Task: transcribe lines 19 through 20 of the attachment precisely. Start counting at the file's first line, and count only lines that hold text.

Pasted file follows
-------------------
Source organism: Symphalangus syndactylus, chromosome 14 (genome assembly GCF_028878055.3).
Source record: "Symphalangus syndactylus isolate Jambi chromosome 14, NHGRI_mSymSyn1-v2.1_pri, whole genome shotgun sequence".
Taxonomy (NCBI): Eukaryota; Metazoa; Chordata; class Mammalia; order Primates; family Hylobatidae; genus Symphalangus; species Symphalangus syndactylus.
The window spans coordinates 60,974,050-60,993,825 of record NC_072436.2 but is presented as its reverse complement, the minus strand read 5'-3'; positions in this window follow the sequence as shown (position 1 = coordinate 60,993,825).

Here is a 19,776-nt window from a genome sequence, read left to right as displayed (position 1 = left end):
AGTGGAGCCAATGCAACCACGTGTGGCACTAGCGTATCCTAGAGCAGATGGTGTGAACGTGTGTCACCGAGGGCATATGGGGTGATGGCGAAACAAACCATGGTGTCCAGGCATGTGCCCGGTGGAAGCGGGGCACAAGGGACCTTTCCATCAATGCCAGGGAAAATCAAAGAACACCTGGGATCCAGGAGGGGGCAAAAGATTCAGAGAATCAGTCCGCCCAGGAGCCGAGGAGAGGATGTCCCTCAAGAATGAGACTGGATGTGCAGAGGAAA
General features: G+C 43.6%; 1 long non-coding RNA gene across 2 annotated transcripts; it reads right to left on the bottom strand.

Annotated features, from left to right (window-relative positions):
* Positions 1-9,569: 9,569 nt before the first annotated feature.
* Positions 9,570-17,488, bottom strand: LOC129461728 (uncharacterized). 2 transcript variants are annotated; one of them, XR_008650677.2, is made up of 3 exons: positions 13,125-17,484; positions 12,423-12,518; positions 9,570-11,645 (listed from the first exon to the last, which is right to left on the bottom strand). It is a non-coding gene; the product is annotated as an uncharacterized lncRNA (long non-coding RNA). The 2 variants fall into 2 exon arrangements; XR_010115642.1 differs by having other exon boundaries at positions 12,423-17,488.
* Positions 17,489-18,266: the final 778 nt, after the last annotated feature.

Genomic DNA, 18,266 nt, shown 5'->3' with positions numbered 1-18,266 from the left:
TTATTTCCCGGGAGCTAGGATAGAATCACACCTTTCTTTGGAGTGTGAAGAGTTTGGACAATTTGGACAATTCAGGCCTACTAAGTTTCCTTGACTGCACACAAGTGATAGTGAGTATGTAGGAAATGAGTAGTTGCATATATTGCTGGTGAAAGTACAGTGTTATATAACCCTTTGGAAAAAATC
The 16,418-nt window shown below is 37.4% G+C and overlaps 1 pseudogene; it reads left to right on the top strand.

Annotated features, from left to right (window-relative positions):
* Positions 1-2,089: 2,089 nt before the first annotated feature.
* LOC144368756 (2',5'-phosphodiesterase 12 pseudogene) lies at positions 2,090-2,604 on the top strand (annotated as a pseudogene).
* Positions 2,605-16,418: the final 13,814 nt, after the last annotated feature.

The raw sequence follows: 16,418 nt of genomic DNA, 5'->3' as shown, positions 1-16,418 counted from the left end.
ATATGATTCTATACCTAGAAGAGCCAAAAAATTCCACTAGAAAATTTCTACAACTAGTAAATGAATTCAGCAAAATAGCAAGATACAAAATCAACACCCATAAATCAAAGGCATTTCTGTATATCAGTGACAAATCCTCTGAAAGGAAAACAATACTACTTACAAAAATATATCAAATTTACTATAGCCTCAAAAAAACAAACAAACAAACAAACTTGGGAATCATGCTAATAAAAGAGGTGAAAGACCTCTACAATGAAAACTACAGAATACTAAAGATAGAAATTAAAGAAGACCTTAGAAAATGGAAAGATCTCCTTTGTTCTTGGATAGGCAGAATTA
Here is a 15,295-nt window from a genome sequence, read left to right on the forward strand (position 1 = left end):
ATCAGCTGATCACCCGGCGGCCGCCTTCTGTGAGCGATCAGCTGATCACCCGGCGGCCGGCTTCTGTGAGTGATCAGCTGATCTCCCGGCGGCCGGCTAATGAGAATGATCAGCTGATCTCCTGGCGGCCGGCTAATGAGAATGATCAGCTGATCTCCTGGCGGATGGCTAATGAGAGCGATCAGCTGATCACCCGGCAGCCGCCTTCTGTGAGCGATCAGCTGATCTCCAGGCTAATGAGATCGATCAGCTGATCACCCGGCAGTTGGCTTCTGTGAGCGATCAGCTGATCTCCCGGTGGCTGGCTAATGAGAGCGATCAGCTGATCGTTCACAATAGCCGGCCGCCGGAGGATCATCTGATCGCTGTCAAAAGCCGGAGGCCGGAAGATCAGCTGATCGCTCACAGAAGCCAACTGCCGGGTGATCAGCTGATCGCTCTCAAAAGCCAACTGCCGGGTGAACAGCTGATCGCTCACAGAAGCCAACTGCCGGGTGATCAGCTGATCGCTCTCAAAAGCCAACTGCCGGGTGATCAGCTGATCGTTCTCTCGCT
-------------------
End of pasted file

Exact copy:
The raw sequence follows: 16,418 nt of genomic DNA, 5'->3' as shown, positions 1-16,418 counted from the left end.
ATATGATTCTATACCTAGAAGAGCCAAAAAATTCCACTAGAAAATTTCTACAACTAGTAAATGAATTCAGCAAAATAGCAAGATACAAAATCAACACCCATAAATCAAAGGCATTTCTGTATATCAGTGACAAATCCTCTGAAAGGAAAACAATACTACTTACAAAAATATATCAAATTTACTATAGCCTCAAAAAAACAAACAAACAAACAAACTTGGGAATCATGCTAATAAAAGAGGTGAAAGACCTCTACAATGAAAACTACAGAATACTAAAGATAGAAATTAAAGAAGACCTTAGAAAATGGAAAGATCTCCTTTGTTCTTGGATAGGCAGAATTA